Bangkok, 23 June, 2021 – The road from Chiang Mai to Mae Hong Son is so sinuous that they make T-shirts about its 1,864 curves, and people can even get a certificate at the local Chamber of Commerce office once arrived.
Coming by air with direct flights from Bangkok is possible since 2018, but the best way to enjoy the province from South to North is to land in Chiang Mai first and then take a minivan to Pai and leave the direct flights to Bangkok for the return trip.
From Chiang Mai International Airport, it is about three hours by a minivan to Pai’s bus station. Presumably you arrive in the afternoon, you can begin discovering this tiny town by visiting Pai Canyon. Go there a little before sunset because it is the perfect time to enjoy this natural rocky landscape with big crevices and skinny ridges created by erosion. Watch the sun slowly going down to its hideout behind the bar of hills on the horizon while painting the sky in warm colours. Such a beautiful and romantic sight!
Then head back to Pai city, 8 kilometres away, to stroll along its Walking Street that takes place every evening from 18.00 Hrs. along Chaisongkran and Rungsiyanon Roads. This long night market hosts many food stalls going from classical Phat Thai to burgers and pizzas. But the dish you have to taste at least once when you stay in Northern Thailand is Khao Soi, a typical local curry noodles dish. It is on the menu of many restaurants. Pai Walking Street is also a good place to buy souvenirs, art and crafts, many kinds of clothes including ethnic clothes and the famous 1,864 curves T-shirts, to see dance performances and cultural shows.
The other must-visit places a few kilometres from Pai include the Memorial Bridge that was originally built by the Japanese during World War II, the white Big Buddha on the top of Wat Phrathat Mae Yen’s hill offering a nice dominant panorama over the valley, Mo Paeng Waterfall where you can swim in the water and Ban Santichon, a Chinese Yunnan hamlet 5 kilometres northwest and Tha Pai Hot Springs for a relaxing time dipping your feet in warm thermal water or boiling eggs in the naturally 80°C water.
Pai’s peaceful atmosphere often keeps visitors staying longer than planned but when heading to Mae Hong Son, add two stops on the way. First, the Nam Lot Cave where local guides lighting the place with their oil lamps will walk you in the two main rooms, the Big Column Cave and the Dolls Cave before boarding you on bamboo rafts for a little trip on the interior river to reach the third chamber, the Coffin Cave.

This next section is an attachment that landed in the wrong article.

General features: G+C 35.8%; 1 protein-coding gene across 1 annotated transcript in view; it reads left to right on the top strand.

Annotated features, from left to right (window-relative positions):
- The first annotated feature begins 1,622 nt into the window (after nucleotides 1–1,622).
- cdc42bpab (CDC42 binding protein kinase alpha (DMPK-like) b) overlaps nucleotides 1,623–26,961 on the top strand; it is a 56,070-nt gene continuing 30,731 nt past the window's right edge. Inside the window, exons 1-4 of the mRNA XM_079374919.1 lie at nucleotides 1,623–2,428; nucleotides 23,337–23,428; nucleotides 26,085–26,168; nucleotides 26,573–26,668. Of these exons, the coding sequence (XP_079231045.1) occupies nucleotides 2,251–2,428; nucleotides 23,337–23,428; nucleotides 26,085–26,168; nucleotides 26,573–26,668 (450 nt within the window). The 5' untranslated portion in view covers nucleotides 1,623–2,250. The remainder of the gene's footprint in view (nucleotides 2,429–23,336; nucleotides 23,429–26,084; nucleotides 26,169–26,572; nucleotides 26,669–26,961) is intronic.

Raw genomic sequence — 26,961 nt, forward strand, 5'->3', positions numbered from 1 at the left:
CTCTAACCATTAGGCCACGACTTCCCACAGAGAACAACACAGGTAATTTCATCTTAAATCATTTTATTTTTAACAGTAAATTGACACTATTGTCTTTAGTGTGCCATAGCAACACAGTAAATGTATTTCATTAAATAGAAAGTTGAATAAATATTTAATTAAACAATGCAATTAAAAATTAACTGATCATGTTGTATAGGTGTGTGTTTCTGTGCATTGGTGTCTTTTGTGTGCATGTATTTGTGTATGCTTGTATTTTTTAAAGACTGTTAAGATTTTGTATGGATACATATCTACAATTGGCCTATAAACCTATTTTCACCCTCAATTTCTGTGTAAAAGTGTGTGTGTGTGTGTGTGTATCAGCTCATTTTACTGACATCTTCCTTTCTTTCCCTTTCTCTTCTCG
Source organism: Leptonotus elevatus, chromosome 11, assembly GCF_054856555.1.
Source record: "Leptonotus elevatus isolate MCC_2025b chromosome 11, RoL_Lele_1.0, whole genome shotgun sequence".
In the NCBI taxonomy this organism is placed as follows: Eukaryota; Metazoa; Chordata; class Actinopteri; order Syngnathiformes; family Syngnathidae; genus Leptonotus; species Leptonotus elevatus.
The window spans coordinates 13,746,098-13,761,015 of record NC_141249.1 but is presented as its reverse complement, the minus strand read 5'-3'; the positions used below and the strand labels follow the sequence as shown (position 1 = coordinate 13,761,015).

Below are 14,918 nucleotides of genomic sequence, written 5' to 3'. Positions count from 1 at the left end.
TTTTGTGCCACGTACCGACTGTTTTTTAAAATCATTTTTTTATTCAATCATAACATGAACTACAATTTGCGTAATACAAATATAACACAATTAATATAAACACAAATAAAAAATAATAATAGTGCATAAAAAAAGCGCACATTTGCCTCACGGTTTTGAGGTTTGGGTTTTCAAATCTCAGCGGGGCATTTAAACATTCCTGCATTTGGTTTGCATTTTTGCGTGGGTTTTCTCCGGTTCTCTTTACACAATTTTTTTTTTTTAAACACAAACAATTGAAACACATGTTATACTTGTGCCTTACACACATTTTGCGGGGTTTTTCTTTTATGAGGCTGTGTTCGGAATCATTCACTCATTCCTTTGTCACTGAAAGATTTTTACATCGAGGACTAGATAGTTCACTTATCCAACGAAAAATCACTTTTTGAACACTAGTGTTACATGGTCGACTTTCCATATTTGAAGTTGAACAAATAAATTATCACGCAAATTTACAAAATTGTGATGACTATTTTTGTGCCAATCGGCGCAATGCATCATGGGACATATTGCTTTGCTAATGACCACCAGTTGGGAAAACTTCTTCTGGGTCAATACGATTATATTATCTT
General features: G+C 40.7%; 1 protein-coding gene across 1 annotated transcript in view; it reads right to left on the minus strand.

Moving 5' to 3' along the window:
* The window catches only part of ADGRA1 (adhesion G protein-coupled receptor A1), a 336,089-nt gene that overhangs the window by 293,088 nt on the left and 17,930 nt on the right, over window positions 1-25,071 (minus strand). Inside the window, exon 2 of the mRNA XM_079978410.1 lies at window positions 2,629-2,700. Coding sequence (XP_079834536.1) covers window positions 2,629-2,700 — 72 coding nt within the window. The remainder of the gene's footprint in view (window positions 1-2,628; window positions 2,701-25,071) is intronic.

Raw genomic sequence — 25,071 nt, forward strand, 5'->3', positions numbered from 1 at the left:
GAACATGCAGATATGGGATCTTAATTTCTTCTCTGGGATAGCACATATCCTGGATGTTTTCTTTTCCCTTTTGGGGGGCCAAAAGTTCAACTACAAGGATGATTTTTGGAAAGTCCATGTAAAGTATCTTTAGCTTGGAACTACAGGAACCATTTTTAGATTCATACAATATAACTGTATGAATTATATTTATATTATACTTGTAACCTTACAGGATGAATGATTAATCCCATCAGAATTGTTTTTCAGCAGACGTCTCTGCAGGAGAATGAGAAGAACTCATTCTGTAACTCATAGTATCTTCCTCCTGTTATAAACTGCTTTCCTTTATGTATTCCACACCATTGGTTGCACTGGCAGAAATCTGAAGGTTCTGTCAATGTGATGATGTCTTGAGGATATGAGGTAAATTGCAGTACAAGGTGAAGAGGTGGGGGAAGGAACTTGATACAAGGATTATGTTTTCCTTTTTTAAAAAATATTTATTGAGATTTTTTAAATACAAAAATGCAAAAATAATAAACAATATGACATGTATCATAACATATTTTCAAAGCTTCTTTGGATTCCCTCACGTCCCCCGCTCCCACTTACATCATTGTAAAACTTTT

Then go to Ban Jabo, 30 minutes’ drive away, for a lunch with a stunning view. This little Lahu hill tribe village sits on the crest of a mountain range overlooking an amazing landscape. It is also very appreciated for the sea of mist in the early morning. Several inhabitants offer basic homestays, and there are also campgrounds with tents for rent.
Once arrived in Mae Hong Son, climb up to Wat Phrathat Doi Kong Mu perched on a summit dominating the city and its airport. With its two Burmese-style chedis, it is the oldest landmark in the province. On the back, near the parking lot, there is a small coffee shop with a nice spot to watch the sunset. But the temple is also a very popular place at dawn when the town is covered with a thick blanket of mist. Other interesting temples in the town are Wat Phra Non and its reclining Burmese-style Buddha and Wat Hua Wiang, located near the Central Market where every morning Buddhist monks come for collecting alms, housing an impressive bronze Buddha statue replica of Phra Mahamuni in Mandalay.
The best way to finish a day in Mae Hong Son city is to stroll along its Walking Street installed on the edge of the small lake with Wat Chong Kham’s chedi nicely lit projecting its reflection on the water. It is a small night market but definitely one of the most enchanting in Thailand.
The next morning, let’s drive to Su Tong Pae bamboo bridge, 8 kilometres from the city. It is, with its 500 metres passing over the rice fields and Mae Sa Nga River, the longest of its kind in the country. Locals built it to connect Ban Kung May Sak to Wat Tham Pu Sa Ma, a temple located on a small hill. At around 06.00 Hrs., every morning, the monks receive offerings from the villagers on the bridge.
Afterward, Phu Klon Country Club Health Mud Spa is the perfect place to treat yourself with mud face or full-body masks and enjoy a relaxing time in their mineral hot water swimming pool surrounded by palm trees.
The Spa is on the edge of Route 4001 leading to the very charming highland Ban Rak Thai. This hidden gem with Yunnanese houses and Oolong tea plantations around a small lake is perfect for a 2-3 days getaway.
Note: If you visit the province from mid-October to mid-December, it is the blooming season of the Thung Bua Tong Fields’ yellow Mexican sunflowers. Seeing this 160-hectare section of a mountain at the top of Doi Mae U-Kor completely covered in yellow is spectacular!